If you take too much rizatriptan benzoate, call your doctor or go to the nearest hospital emergency room right away.
What should I avoid while taking rizatriptan benzoate tablets?
Rizatriptan benzoate tablets may cause dizziness, weakness, or fainting. If you have these symptoms, do not drive a car, use machinery, or do anything that needs you to be alert.
What are the possible side effects of rizatriptan benzoate tablets?
Rizatriptan benzoate tablets may cause serious side effects. Call your doctor or go to the nearest hospital emergency room right away if you think you are having any of the serious side effects of rizatriptan benzoate tablets including:
heart attack. Symptoms of a heart attack may include:
o chest discomfort in the center of your chest that lasts for more than a few minutes or that goes away and comes back
o chest discomfort that feels like uncomfortable pressure, squeezing, fullness or pain
o pain or discomfort in your arms, back, neck, jaw or stomach
o shortness of breath with or without chest discomfort
o breaking out in a cold sweat
o nausea or vomiting
o feeling lightheaded
stroke. Symptoms of a stroke may include the following sudden symptoms:
o numbness or weakness in your face, arm or leg, especially on one side of your body
o confusion, problems speaking or understanding
o problems seeing in 1 or both of your eyes
o problems walking, dizziness, loss of balance or coordination
o severe headache with no known cause
blood vessel problems. Symptoms of blood vessel problems may include:
o stomach pain
o bloody diarrhea
o vision problems
o coldness and numbness of hands and feet
serotonin syndrome. A condition called serotonin syndrome can happen when Triptan medicines such as rizatriptan benzoate tablets are taken with certain other medicines. Symptoms of serotonin syndrome may include:
o fast heartbeat
o fast changes in your blood pressure
o increased body temperature
o muscle spasm
o loss of coordination
o nausea, vomiting or diarrhea
increased blood pressure.
The most common side effects of rizatriptan benzoate tablets in adults include:
feeling sleepy or tired
pain or pressure in your chest or throat
Tell your doctor if you have any side effect that bothers you or that does not go away.
If you take rizatriptan benzoate tablets too often, this may result in you getting chronic headaches. In such cases, you should contact your doctor, as you may have to stop taking rizatriptan benzoate tablets.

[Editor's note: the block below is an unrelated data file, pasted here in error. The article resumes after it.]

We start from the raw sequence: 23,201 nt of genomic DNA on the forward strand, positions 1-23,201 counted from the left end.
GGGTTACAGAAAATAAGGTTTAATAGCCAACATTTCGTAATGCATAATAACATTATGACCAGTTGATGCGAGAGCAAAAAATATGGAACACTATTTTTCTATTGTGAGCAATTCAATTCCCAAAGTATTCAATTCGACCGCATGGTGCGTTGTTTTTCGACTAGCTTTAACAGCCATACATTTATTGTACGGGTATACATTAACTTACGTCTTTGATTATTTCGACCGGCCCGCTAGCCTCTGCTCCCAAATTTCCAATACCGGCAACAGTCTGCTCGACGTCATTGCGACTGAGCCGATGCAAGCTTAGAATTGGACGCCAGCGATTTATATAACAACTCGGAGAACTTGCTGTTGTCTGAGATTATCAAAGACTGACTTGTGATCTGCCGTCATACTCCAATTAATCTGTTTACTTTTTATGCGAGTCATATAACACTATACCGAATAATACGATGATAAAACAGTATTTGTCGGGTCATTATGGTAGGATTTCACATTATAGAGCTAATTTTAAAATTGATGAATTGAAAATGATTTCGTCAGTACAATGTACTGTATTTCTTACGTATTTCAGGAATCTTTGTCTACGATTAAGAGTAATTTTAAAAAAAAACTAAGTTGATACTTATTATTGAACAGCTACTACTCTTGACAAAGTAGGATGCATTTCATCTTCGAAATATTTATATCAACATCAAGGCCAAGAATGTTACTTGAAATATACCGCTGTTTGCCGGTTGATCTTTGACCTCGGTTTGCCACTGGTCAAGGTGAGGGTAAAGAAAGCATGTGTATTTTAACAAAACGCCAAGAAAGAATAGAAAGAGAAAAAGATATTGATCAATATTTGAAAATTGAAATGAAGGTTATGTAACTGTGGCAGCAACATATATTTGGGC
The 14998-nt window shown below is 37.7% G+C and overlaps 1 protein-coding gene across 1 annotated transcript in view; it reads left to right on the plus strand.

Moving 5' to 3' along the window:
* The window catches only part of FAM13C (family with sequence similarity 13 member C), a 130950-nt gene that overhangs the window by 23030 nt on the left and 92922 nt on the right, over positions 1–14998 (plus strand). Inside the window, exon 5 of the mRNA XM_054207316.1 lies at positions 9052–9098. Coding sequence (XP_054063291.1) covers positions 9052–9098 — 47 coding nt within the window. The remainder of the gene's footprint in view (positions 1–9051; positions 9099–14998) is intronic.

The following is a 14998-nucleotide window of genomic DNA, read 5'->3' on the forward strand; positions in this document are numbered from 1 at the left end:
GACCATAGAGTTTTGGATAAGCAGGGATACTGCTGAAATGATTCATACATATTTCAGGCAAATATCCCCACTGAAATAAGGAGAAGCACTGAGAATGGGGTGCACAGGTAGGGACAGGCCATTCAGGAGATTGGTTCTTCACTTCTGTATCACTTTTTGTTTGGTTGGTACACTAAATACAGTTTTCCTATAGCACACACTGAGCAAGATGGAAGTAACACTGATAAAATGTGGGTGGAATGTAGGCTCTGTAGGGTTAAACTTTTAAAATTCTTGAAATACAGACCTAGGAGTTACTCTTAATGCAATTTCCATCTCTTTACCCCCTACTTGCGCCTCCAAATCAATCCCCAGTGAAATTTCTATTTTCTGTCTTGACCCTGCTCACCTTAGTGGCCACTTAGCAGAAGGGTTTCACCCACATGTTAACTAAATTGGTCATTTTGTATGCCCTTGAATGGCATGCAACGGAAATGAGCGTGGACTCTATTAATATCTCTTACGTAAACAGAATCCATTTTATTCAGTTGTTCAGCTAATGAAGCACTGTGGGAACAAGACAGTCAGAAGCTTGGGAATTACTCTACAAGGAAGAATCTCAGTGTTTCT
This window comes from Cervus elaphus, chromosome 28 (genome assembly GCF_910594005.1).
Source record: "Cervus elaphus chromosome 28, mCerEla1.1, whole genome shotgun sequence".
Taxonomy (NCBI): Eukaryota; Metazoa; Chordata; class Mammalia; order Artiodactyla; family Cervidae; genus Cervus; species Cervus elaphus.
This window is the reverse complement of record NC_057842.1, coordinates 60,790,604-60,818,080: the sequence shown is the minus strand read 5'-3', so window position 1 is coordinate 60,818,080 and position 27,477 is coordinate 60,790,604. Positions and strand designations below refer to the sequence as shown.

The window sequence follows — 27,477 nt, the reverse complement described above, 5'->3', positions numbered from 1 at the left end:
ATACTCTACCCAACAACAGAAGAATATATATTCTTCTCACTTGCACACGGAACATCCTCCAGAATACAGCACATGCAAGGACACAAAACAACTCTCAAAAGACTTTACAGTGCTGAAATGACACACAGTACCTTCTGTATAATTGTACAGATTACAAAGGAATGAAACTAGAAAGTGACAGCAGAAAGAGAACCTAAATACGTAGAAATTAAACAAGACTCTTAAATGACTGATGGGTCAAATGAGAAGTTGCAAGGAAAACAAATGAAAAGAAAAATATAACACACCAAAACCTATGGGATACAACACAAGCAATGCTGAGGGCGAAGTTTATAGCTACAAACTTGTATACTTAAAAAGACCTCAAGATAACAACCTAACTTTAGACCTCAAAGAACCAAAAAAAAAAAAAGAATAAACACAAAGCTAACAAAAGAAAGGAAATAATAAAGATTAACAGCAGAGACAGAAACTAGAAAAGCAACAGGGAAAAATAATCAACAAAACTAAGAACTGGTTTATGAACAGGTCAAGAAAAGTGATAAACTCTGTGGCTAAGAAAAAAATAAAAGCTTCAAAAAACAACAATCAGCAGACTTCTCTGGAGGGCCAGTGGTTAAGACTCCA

These are not all the possible side effects of rizatriptan benzoate tablets. For more information, ask your doctor or pharmacist.
Call your doctor for medical advice about side effects. You may report side effects to FDA at 1-800-FDA-1088.
How should I store rizatriptan benzoate tablets?
Store rizatriptan benzoate tablets at room temperature between 59°F to 86°F (15°C to 30°C).
Safely throw away medicine that is out of date or no longer needed.
Keep rizatriptan benzoate tablets and all medicines out of the reach of children.
General Information about the safe and effective use of rizatriptan benzoate tablets
Medicines are sometimes prescribed for purposes other than those listed in a Patient Information leaflet. Do not use rizatriptan benzoate for a condition for which it was not prescribed. Do not give rizatriptan benzoate tablets to other people, even if they have the same symptoms that you have. It may harm them.
This Patient Information leaflet summarizes the most important information about rizatriptan benzoate tablets. If you would like more information, talk to your doctor. You can ask your pharmacist or doctor for information about rizatriptan benzoate tablets that is written for health professionals.
For more information, call Macleods Pharma USA, Inc at1-888-943-3210 or 1-855-926-3384.
What are the ingredients in rizatriptan benzoate tablets?
Active ingredient: rizatriptan benzoate
Inactive ingredients in rizatriptan benzoate tablets:
lactose monohydrate, microcrystalline cellulose, pregelatinized maize starch, ferric oxide (red), and magnesium stearate
®* The brand names mentioned are registered trademarks of their respective manufacturers.
This Patient Information has been approved by the U.S. Food and Drug Administration.
Macleods Pharma USA, Inc.
Plainsboro, NJ 08536
Macleods Pharmaceutical Ltd.
Baddi, Himachal Pradesh, INDIA
Revised: 11/ 2019
rizatriptan tablet, film coated